P.S. The Beginning of Change

Yes, You Can Retire on Dividends

Bob Baker, a retired aerospace engineer, regularly taps his small pension and Social Security income to help cover his living expenses.

But he also relies on a steady dose of stock dividends, something he started to zero in on when he retired in 2015. “Once I fully understood the significance of dividends from quality companies, a priority focus for me was not to have to sell any shares of any holdings,” says Baker, 72, who lives in northern Virginia with his wife.

Dividends from his retirement accounts are transferred every month into a taxable account to cover required minimum distributions, or RMDs—which kick in after a retiree hits 72, up from age 70½ previously. His holdings include PepsiCo (ticker: PEP), CVS Health (CVS), and Prudential Financial (PRU)—longtime dividend payers that sport yields well above the S&P 500 index’s average of about 1.5%. The yield on the dividend stocks in his portfolio was recently 4.5%.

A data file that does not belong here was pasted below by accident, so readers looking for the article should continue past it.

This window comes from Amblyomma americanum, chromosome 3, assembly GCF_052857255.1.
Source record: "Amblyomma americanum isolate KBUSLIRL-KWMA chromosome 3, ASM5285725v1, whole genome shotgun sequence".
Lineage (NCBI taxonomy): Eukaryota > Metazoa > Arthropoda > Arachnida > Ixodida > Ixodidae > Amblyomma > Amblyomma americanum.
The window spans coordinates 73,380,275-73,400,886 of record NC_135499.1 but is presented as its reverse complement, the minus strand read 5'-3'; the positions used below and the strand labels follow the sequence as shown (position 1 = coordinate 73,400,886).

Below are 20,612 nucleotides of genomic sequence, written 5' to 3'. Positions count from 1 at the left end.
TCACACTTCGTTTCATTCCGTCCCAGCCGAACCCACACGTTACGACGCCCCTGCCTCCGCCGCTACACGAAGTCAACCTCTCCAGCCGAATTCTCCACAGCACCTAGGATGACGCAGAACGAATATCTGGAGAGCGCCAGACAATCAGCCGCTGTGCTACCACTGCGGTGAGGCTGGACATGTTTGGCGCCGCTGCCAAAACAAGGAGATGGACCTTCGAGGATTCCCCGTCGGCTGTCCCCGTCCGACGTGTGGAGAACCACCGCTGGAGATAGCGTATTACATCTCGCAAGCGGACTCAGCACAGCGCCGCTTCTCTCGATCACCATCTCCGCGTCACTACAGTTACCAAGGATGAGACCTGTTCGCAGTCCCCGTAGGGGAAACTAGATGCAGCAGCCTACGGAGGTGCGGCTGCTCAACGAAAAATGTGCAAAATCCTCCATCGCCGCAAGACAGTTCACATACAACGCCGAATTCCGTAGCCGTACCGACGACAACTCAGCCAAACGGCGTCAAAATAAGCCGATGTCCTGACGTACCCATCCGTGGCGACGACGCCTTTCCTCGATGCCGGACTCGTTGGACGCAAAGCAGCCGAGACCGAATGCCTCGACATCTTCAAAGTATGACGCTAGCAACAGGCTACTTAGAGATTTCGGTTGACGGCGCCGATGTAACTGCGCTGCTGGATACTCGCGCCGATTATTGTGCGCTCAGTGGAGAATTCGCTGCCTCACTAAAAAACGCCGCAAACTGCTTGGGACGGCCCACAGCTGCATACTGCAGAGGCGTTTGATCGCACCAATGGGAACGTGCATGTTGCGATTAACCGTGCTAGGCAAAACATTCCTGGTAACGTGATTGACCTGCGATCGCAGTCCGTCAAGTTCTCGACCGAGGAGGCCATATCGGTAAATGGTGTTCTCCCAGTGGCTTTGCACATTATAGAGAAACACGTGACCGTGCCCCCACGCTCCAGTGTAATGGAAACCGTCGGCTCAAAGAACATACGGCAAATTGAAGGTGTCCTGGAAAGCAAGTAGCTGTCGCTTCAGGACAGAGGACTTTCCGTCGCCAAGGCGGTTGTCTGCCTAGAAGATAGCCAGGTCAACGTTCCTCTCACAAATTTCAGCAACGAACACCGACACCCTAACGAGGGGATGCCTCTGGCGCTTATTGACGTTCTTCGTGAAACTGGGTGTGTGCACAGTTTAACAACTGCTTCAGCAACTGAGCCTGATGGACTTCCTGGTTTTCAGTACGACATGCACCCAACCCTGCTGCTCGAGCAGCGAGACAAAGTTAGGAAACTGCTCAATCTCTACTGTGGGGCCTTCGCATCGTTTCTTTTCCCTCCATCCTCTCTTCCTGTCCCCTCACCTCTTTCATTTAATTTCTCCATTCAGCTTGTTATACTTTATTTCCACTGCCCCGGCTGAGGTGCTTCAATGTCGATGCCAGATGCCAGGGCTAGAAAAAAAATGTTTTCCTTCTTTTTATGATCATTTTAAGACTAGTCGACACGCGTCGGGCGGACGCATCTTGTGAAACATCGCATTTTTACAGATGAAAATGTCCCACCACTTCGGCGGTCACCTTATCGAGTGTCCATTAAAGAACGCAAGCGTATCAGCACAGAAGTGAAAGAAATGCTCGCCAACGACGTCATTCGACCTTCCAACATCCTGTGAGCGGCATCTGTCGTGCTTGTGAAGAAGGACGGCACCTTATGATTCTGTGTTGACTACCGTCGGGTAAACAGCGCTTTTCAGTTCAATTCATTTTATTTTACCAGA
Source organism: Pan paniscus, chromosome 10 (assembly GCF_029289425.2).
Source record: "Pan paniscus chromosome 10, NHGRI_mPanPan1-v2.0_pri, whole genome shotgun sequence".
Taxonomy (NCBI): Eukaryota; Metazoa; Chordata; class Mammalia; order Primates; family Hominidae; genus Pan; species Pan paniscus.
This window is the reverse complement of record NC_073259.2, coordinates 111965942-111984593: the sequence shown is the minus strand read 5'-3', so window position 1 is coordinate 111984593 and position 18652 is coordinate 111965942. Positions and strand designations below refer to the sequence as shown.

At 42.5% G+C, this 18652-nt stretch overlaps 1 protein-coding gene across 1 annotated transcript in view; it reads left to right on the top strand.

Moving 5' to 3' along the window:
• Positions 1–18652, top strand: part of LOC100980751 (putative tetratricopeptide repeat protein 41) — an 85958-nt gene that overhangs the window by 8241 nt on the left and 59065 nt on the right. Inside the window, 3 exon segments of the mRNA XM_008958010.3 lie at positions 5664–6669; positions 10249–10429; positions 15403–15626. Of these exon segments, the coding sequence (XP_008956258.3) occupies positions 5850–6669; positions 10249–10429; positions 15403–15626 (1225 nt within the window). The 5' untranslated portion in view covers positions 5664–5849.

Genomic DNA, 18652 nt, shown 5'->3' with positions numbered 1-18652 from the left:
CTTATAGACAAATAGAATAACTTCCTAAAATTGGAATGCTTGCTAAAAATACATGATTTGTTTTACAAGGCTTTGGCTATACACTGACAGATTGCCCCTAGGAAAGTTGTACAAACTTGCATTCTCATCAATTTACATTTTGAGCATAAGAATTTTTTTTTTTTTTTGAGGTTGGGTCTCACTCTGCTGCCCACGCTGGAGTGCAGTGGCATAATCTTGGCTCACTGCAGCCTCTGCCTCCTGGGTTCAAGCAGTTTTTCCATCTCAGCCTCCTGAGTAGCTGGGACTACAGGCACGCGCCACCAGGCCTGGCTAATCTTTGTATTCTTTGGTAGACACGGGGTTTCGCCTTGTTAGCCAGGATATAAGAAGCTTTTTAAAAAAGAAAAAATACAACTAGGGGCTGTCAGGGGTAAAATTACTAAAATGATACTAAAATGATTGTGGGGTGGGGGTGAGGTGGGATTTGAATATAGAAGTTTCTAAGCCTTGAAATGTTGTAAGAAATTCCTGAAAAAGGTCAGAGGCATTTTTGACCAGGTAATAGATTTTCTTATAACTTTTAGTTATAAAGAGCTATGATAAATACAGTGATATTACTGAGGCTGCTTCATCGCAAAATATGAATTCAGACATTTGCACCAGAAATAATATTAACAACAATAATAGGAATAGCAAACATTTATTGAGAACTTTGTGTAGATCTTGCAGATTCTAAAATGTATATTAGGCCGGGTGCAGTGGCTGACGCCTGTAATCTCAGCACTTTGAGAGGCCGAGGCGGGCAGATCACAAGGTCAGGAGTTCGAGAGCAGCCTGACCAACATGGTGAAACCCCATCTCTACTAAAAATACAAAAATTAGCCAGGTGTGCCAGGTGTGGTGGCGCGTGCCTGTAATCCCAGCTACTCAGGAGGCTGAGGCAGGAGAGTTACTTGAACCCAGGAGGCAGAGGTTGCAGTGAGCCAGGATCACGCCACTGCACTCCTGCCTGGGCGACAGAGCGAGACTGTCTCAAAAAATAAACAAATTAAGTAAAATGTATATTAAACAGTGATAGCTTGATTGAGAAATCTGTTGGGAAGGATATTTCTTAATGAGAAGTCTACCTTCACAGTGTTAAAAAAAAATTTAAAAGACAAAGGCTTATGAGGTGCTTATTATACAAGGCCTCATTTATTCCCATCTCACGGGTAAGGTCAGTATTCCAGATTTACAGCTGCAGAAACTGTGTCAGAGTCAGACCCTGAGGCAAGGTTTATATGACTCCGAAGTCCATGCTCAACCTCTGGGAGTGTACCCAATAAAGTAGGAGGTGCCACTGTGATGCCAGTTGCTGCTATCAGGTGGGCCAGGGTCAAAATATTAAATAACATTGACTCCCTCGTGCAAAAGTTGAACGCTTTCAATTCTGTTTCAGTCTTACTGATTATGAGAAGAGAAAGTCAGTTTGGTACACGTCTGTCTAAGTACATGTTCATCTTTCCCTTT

The notion of using dividends in retirement, either as a way to complement other financial assets, as Baker does, or perhaps rely on them for an even larger percentage of income, is drawing plenty of interest these days. Yields on many traditional income investments are now near historical lows, and the onus increasingly is on individuals to secure their postcareer income. The strategy has spawned something of a movement, encompassing investors of all ages and levels of sophistication. There are Facebook groups devoted to the topic along with blogs, newsletters, books, and various other platforms.


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